“What pushed me in this direction,” Axtell said, “is seeing news stories about suicide rates (of veterans). It broke my heart, man. These are guys and ladies we should be taking care of, who are protecting our country. I made up my mind if I ever got the opportunity to do something, I would. The opportunity came along.”
Axtell met Heroes Sports founder Mike Barker through an Army Ranger friend of Barker’s and agreed to come aboard in December.
“I think anytime you can take someone’s talents and turn them into helping service members and veterans it’s an amazing thing,” Barker said. “As national director of hunting and fishing he has put an upstart nonprofit organization on a three- to five-year operating schedule already in just six months. It’s definitely a testament to who he is. He wants to give back to veterans. He believes in our program. He’s a great asset.”
Brian Keaton, who is a retired U.S. Army Sergeant First Class and the national spokesperson for Heroes Sports, says Axtell has a passion for supporting veterans while providing a form of therapy. Many of the veterans participating in Heroes Sports programs are amputees or individuals suffering from post traumatic stress disorder or a traumatic brain injury.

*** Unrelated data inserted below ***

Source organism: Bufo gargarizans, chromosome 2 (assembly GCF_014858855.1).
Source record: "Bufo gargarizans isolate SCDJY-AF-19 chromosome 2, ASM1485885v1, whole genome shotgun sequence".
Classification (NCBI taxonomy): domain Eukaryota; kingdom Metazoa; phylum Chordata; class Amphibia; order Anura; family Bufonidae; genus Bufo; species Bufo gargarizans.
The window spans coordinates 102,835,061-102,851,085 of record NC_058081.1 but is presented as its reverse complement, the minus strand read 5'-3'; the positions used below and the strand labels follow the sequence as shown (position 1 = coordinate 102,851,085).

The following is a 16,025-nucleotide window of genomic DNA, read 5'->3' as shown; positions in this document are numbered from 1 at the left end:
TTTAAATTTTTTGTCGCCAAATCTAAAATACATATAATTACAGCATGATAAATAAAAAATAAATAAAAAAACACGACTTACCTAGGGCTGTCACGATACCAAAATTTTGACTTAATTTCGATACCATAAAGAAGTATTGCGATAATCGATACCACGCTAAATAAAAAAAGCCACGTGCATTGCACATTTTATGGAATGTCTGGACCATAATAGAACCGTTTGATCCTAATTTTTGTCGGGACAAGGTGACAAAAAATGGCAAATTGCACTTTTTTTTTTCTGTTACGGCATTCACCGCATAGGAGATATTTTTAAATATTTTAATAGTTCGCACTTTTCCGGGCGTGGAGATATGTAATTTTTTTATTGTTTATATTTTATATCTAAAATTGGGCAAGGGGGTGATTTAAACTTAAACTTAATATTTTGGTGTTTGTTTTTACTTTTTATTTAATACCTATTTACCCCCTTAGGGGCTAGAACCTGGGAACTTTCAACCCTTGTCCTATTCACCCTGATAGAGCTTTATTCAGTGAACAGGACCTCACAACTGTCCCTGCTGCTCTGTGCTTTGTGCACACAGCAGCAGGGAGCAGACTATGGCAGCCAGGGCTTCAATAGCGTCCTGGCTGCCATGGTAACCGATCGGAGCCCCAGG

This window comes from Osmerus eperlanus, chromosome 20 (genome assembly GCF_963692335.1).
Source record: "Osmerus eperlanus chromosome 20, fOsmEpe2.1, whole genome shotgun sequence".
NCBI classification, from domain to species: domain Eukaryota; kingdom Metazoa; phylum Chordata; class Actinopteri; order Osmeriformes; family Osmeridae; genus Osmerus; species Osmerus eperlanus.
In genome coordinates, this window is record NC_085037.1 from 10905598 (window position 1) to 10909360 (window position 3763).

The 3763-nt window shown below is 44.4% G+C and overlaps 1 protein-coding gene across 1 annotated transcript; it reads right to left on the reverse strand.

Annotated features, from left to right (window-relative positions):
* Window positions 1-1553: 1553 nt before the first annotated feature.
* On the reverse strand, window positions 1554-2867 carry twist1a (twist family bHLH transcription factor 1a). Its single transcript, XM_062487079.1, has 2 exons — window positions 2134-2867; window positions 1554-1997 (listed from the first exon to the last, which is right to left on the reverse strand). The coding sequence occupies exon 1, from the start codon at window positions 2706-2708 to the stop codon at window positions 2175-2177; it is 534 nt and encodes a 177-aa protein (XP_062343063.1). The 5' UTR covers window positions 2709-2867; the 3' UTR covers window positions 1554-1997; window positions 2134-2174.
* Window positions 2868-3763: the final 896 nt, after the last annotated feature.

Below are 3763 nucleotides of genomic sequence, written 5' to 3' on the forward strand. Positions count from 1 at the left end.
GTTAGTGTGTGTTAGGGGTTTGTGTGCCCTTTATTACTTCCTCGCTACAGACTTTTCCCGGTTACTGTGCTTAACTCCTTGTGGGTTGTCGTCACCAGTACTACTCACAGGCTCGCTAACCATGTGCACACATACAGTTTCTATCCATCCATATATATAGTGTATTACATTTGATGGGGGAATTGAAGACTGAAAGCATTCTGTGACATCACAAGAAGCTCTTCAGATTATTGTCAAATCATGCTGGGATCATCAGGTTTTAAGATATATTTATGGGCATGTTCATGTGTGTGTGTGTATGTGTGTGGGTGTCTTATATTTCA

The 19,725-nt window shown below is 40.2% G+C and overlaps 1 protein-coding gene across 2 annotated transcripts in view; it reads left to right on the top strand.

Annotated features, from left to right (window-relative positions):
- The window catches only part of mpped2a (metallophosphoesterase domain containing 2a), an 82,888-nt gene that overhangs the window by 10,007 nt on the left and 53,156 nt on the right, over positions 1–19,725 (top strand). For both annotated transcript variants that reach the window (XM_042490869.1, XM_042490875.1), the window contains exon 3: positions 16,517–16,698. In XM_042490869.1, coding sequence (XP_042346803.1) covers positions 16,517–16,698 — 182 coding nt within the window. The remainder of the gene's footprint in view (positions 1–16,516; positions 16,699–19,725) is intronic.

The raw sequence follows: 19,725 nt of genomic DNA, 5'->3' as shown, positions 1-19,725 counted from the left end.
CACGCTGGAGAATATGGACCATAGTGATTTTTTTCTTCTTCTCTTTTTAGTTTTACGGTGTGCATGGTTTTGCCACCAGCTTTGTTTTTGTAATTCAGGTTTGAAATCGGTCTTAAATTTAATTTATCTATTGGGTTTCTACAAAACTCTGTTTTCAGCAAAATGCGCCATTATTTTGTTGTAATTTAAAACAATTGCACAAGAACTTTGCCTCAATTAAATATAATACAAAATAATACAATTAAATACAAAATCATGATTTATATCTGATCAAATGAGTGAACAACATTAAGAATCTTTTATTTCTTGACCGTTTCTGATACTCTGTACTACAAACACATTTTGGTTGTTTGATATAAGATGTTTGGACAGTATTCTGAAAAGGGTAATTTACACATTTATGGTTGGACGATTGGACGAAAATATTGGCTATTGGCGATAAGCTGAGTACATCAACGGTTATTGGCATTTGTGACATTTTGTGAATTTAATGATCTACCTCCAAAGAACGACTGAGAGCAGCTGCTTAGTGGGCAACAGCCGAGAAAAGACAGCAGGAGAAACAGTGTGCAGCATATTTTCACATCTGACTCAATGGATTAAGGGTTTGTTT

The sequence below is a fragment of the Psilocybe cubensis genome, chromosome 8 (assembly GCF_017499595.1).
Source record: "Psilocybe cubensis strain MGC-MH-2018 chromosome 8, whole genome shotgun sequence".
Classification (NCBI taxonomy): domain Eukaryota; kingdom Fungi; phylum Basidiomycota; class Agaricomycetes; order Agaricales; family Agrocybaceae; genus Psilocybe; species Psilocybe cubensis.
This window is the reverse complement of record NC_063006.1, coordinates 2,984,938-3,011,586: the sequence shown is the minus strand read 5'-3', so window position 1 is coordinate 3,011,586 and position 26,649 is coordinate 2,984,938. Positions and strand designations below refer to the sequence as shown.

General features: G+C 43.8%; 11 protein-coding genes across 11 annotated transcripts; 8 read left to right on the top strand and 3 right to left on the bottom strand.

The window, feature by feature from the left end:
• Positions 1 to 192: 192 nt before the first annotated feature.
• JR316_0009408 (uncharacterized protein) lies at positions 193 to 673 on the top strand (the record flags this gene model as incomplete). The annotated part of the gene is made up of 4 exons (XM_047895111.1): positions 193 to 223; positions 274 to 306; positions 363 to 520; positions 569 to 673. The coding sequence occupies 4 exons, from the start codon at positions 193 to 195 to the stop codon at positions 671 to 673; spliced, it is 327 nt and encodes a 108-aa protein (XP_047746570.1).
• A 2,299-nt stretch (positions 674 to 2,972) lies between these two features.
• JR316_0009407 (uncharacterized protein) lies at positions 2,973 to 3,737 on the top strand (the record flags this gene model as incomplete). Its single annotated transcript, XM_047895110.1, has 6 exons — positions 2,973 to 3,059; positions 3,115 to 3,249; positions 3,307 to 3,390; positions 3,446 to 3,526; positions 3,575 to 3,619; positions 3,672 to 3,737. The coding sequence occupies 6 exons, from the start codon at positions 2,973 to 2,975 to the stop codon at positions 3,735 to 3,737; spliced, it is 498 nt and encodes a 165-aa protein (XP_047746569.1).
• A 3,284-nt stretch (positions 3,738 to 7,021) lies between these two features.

“Luke has a magnetic personality,” Keaton said. “He fits well with veterans. He’s a people pleaser in a lot of ways. He’s a server like a soldier. He pulls all kind of strings. He’s pretty gutsy. He’s not afraid. If he wants something for veterans, he goes and gets it. He can raise money. He is a great guy.”
Axtell is not only proficient at fundraising, but in the field.
“He’s a great hunter and fisherman obviously,” Keaton said. “He’d rather do that than sleep. He is extremely kind, patient. He provides a big presence. Most soldiers, veterans, know something about sports. Luke has such a magnetic personality. It’s just Luke. I’m incredibly proud of him. We’ve talked about it. This is something Luke is made for, I think.”
The same Axtell who charmed KU fans by playing guitar and singing solo at the 1998 “Late Night With Roy Williams” is still playing his music as well — sometimes within earshot of those on the hunting/fishing trips.
“Only at campfires,” said Axtell, who along with wife, Monica, has a daughter who is 11 and a son who is 5. As far as storytelling about his hoops career around the fire … he’s an open book willing to discuss his days as a star at Austin Westlake High, his one year at the University of Texas, and ensuing seasons after a transfer to Kansas.